I think G2B is right that there is political thinking (or at least self-promotion) in the reports Marcus mentions: Italian sources blaming treacherous comrades and the latest "super weapon" ("we would have hammered you but for them frenchymen attacking us, the dogs, and you using that devil's cannon on us"), and the English ones belittling the opponent's weapons and bigging up their own and their control over their own country (as in "your crossbows are rubbish, look how they go bad in the rain, our longbows are really powerful and you foreign lot are not secure enough in your own kingdoms to allow your peasants to have them for fear of them removing you from power"). As ever, truth lies somewhere inbetween I would think (rain effects longbow strings too!)



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Postby RottenCad » Tue Aug 18, 2009 2:05 pm

gregory23b wrote:"Should we be considering the tactical deployment of archers in this context?...."

That suggests a lot of sophistication in deployment and somehow a choice on who you are going to shoot against. In wotr the armies are similar, loads of archers (ideally) and others, formations were simple, quite possibly mixed in nature due to the system of raising men. Most men on the field would theoretically be of the limited armoured kind, eg jacks, then for any one with cash or status then more armour. The only required troop type was archer, the rest are simply other soldiers, MAA or men with sharp sticky things.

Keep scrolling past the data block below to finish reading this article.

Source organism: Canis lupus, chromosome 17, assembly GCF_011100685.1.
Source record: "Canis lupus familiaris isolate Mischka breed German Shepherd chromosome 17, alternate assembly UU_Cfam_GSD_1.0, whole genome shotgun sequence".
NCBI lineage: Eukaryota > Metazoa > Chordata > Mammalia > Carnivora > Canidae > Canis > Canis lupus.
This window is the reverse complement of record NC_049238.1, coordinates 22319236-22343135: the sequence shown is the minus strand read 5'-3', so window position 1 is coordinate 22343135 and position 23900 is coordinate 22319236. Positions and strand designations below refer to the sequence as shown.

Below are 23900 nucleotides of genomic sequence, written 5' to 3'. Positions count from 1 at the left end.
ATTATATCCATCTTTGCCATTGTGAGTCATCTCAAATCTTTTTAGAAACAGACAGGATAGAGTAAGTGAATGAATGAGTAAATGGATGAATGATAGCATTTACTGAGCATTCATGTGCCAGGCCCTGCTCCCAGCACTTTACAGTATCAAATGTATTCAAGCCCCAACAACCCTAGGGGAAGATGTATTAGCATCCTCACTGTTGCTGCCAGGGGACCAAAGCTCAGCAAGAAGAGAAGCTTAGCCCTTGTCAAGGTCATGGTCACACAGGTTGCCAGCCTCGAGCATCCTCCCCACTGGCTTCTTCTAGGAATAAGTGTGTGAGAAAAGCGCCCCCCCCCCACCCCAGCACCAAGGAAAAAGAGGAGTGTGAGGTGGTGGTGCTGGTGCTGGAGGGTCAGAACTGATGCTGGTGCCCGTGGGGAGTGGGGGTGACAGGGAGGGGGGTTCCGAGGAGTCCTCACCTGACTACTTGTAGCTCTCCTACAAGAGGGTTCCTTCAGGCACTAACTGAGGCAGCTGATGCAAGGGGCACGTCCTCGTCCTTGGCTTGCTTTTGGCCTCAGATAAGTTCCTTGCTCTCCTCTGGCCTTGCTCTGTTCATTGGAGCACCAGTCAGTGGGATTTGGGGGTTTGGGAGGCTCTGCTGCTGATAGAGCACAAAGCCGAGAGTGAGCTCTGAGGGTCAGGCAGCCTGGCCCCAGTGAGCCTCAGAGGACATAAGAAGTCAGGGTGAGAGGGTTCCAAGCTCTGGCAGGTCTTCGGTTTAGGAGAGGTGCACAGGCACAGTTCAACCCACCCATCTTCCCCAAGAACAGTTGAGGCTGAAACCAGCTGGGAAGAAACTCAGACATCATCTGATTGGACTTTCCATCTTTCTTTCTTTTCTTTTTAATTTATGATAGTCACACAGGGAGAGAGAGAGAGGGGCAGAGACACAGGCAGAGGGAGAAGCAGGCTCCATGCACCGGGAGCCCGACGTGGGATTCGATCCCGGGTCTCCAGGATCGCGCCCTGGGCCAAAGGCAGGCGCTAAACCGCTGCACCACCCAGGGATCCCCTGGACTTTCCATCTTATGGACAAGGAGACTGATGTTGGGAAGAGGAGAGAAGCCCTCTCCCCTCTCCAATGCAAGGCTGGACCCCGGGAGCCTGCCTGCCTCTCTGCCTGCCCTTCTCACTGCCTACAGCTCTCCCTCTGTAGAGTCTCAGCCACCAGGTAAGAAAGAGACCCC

G23b - I sort of agree, but the physics remain throughout. A commander (whether Edward I or Richard III) can't mix his heavy cav with slower, lighter footsloggers.

My point was basically, by the time the clankies are mixing it toe-to-toe, the whole thing has reached a melee. If they're still on horseback, they will not be in the same "battle" as the grunts.

Therefore the horses become the targets (and they were, else why would they develop caparisons for the nags?).

I'm not explaining this very well, I fear, but certainly at battles such as Bannockburn as early as 1314, Eddy I was organising his units this way.

Cad


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gregory23b
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Postby gregory23b » Tue Aug 18, 2009 3:08 pm

Cavalry in the medieval era are different, in feudal times they are invariably the nobility, the nearest thing to a professional 'class', but the mainstay of english armies was infantry of one sort or another. In the WOTR context you have armies that are very similar fighting each other, we do not know for sure how they were divided up if at all, granted cavalry is not useful when mixed with foot, I had discounted them for WOTR due to them not being that prevalent in the battles, even with Bosworth.